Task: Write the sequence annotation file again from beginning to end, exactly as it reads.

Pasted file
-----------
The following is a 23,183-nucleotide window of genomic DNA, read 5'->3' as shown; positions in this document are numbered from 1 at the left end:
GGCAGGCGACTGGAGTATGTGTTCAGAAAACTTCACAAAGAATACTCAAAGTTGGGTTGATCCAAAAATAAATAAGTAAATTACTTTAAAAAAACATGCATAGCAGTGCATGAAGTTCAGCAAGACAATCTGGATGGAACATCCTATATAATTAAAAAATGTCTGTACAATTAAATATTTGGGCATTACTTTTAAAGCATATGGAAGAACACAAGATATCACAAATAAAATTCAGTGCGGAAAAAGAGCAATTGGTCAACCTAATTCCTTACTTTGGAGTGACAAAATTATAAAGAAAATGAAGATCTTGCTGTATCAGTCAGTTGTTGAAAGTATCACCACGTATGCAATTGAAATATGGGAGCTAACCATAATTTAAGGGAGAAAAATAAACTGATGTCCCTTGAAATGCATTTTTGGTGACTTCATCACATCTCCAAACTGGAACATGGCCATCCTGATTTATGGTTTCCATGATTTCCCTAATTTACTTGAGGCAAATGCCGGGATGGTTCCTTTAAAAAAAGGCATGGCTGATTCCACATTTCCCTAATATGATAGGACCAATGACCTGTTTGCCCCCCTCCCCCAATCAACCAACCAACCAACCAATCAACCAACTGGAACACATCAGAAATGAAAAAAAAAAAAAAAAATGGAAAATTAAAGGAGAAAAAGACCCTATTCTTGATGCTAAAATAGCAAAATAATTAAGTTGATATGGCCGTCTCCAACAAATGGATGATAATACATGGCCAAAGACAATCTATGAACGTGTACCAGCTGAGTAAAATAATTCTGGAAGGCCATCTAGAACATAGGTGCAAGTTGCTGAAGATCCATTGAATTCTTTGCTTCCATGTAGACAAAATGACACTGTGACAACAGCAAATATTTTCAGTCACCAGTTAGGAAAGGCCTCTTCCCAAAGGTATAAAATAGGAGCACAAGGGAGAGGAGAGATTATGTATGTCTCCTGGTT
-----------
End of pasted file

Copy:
The following is a 23,183-nucleotide window of genomic DNA, read 5'->3' as shown; positions in this document are numbered from 1 at the left end:
GGCAGGCGACTGGAGTATGTGTTCAGAAAACTTCACAAAGAATACTCAAAGTTGGGTTGATCCAAAAATAAATAAGTAAATTACTTTAAAAAAACATGCATAGCAGTGCATGAAGTTCAGCAAGACAATCTGGATGGAACATCCTATATAATTAAAAAATGTCTGTACAATTAAATATTTGGGCATTACTTTTAAAGCATATGGAAGAACACAAGATATCACAAATAAAATTCAGTGCGGAAAAAGAGCAATTGGTCAACCTAATTCCTTACTTTGGAGTGACAAAATTATAAAGAAAATGAAGATCTTGCTGTATCAGTCAGTTGTTGAAAGTATCACCACGTATGCAATTGAAATATGGGAGCTAACCATAATTTAAGGGAGAAAAATAAACTGATGTCCCTTGAAATGCATTTTTGGTGACTTCATCACATCTCCAAACTGGAACATGGCCATCCTGATTTATGGTTTCCATGATTTCCCTAATTTACTTGAGGCAAATGCCGGGATGGTTCCTTTAAAAAAAGGCATGGCTGATTCCACATTTCCCTAATATGATAGGACCAATGACCTGTTTGCCCCCCTCCCCCAATCAACCAACCAACCAACCAATCAACCAACTGGAACACATCAGAAATGAAAAAAAAAAAAAAAAATGGAAAATTAAAGGAGAAAAAGACCCTATTCTTGATGCTAAAATAGCAAAATAATTAAGTTGATATGGCCGTCTCCAACAAATGGATGATAATACATGGCCAAAGACAATCTATGAACGTGTACCAGCTGAGTAAAATAATTCTGGAAGGCCATCTAGAACATAGGTGCAAGTTGCTGAAGATCCATTGAATTCTTTGCTTCCATGTAGACAAAATGACACTGTGACAACAGCAAATATTTTCAGTCACCAGTTAGGAAAGGCCTCTTCCCAAAGGTATAAAATAGGAGCACAAGGGAGAGGAGAGATTATGTATGTCTCCTGGTT